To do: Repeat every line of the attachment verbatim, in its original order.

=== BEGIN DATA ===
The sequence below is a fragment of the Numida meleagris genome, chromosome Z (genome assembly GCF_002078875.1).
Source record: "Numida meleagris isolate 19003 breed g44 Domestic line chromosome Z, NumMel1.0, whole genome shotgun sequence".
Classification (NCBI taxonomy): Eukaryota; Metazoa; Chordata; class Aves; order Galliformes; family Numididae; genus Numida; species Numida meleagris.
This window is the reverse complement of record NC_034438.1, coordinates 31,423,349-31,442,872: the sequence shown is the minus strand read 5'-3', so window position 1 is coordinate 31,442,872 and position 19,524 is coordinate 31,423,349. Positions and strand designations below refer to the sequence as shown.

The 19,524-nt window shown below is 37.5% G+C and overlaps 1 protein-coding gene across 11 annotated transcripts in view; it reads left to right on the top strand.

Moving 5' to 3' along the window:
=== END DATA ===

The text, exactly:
The sequence below is a fragment of the Numida meleagris genome, chromosome Z (genome assembly GCF_002078875.1).
Source record: "Numida meleagris isolate 19003 breed g44 Domestic line chromosome Z, NumMel1.0, whole genome shotgun sequence".
Classification (NCBI taxonomy): Eukaryota; Metazoa; Chordata; class Aves; order Galliformes; family Numididae; genus Numida; species Numida meleagris.
This window is the reverse complement of record NC_034438.1, coordinates 31,423,349-31,442,872: the sequence shown is the minus strand read 5'-3', so window position 1 is coordinate 31,442,872 and position 19,524 is coordinate 31,423,349. Positions and strand designations below refer to the sequence as shown.

The 19,524-nt window shown below is 37.5% G+C and overlaps 1 protein-coding gene across 11 annotated transcripts in view; it reads left to right on the top strand.

Moving 5' to 3' along the window: